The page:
“You could almost say the taxpayers are paying for the company to take their own land,” he added.
The petition by Mountaineer Gas said the company would clear and keep clear the easement of all buildings and structures, control, cut down, trim, and remove trees and underbrush, cut and trim, and keep cut and trimmed, any trees located outside the easement area which in their opinion might interfere with the operation of the pipeline. They would have the right at all times to ingress to and egress from the property of the Keseckers for the purpose of exercising their rights to the easement, including the use of any roads already constructed on the property, and they would open fences for their use, but promised to keep them closed at other times.
Chris Robertson of Jackson Kelly in Martinsburg represents Mountaineer Gas. One of the arguments he made in court was that the pipeline will serve customers in Berkeley and Morgan Counties. Morgan County currently does not have natural gas. The Morgan County Board of Education has expressed possible interest in natural gas service for some schools. And Procter and Gamble is in the process of signing a contract with Mountaineer Gas for service at the new facility in southern Berkeley County.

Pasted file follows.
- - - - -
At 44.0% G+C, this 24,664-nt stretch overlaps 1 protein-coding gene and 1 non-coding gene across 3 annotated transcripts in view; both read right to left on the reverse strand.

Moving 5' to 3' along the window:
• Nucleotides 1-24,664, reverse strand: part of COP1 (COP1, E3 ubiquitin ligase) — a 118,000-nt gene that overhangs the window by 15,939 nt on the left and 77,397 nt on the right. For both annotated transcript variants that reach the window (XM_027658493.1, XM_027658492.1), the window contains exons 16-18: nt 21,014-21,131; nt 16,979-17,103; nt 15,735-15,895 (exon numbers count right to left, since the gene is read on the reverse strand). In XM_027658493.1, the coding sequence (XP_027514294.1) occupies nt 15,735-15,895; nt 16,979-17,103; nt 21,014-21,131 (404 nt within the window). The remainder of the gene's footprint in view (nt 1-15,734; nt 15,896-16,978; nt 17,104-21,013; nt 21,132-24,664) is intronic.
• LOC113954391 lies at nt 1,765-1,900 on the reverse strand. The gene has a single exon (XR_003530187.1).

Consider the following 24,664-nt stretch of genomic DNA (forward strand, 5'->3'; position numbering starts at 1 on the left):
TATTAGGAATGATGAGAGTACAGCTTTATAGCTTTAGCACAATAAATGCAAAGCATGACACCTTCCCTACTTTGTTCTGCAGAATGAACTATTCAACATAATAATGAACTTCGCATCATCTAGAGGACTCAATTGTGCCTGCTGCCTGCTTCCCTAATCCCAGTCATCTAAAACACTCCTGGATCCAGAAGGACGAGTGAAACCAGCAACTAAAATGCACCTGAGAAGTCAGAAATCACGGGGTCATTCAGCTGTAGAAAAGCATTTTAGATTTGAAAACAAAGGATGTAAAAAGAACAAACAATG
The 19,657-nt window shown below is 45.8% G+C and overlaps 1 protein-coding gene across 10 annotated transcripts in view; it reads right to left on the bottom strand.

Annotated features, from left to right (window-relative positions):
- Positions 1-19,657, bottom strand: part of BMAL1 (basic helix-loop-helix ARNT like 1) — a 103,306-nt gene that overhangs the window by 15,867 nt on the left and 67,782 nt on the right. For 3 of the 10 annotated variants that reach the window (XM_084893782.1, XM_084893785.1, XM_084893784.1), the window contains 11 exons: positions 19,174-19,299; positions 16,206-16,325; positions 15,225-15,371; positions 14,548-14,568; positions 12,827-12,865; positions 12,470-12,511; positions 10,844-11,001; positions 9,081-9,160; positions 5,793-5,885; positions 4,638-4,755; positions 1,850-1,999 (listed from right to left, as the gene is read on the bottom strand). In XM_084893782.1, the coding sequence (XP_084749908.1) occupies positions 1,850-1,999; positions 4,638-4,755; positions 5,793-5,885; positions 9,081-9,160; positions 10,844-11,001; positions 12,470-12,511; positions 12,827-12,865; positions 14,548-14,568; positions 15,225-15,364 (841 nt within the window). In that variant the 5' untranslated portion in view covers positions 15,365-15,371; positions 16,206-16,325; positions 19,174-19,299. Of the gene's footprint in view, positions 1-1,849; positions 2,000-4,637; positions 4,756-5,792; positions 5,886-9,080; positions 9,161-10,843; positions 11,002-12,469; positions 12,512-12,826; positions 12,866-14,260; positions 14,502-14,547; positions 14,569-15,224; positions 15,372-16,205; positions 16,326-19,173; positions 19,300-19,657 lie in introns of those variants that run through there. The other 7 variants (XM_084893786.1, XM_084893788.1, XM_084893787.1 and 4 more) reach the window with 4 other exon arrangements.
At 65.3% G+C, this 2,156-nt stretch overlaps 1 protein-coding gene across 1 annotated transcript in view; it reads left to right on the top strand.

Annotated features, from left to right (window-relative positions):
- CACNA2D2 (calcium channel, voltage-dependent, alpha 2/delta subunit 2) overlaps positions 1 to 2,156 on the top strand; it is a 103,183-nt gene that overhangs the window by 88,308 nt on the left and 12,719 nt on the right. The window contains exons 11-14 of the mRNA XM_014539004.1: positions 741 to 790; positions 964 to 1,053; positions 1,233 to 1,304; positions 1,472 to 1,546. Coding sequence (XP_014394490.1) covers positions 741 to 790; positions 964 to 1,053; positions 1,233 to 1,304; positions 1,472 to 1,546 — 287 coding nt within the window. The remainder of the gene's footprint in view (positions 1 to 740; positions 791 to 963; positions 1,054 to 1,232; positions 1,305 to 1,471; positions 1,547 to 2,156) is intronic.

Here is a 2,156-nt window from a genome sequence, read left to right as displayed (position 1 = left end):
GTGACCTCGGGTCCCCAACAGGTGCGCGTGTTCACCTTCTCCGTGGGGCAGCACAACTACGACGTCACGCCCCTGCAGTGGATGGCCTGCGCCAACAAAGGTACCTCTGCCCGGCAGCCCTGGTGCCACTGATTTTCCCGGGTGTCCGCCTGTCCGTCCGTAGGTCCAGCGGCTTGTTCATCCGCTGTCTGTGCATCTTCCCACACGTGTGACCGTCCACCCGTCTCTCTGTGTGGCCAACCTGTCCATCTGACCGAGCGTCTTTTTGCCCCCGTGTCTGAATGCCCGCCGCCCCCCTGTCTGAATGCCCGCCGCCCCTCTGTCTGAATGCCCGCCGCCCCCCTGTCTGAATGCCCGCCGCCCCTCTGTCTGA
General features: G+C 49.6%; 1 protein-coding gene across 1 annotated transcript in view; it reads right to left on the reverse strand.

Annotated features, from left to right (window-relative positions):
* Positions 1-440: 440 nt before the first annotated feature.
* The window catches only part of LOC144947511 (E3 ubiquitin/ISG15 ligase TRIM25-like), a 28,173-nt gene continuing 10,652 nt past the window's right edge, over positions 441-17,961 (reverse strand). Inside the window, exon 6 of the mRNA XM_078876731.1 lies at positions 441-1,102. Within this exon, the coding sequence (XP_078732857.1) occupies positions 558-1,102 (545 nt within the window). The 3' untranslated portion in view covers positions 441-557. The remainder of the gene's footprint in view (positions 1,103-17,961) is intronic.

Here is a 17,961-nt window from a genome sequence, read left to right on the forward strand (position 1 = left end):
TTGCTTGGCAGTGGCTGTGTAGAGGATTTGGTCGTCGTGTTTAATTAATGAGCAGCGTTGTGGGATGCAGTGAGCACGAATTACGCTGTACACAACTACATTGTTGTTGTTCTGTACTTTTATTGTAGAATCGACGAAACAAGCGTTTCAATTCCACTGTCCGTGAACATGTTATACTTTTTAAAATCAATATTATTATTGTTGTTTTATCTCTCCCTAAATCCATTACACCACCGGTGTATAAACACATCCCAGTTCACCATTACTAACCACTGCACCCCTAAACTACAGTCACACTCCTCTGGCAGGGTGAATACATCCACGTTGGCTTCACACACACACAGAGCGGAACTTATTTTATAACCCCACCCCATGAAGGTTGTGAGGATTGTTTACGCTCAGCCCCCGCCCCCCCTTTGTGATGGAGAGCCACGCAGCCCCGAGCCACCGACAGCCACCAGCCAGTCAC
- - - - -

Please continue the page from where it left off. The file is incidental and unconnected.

However, Kesecker said, to their knowledge, no one whose land the pipeline would pass through has been given the option of hooking onto it for residential or commercial gas service in Morgan County.
The petition states customers applying for service after July 1, 2017, would be responsible for the cost of service lines. It does not stipulate where in the Eastern Panhandle those lines could be constructed.
Robertson also disagreed with Lollar’s argument that the gas company was a private company seeking the rights of way for private profit. He said the company was recognized by the PSC as a public utility.
Robertson said, “Mountaineer Gas is a public utility recognized by the PSC. They want to condemn certain property already approved by the PSC.”
Robertson sought a temporary construction easement with immediate entry to be granted onto the land, and a permanent easement to entry. He also disputed the size of the acreage to be taken, estimating it to be 6 acres rather than 8-plus subject to the easement and 3.65 ac. subject to temporary easement.
The appraised value, according to Robertson, was $46,491. He said they had a check ready of $59,471.97.
Judge Laura Faircloth of the 23rd Circuit Court asked if the Keseckers were aware of a PSC hearing in Charleston on the matter.
Lollar said they were not; but Robertson said protest letters were filed with the PSC, so he argued they were aware.
Faircloth’s opinion was that the Keseckers did not do their “due diligence” by attending any PSC hearing.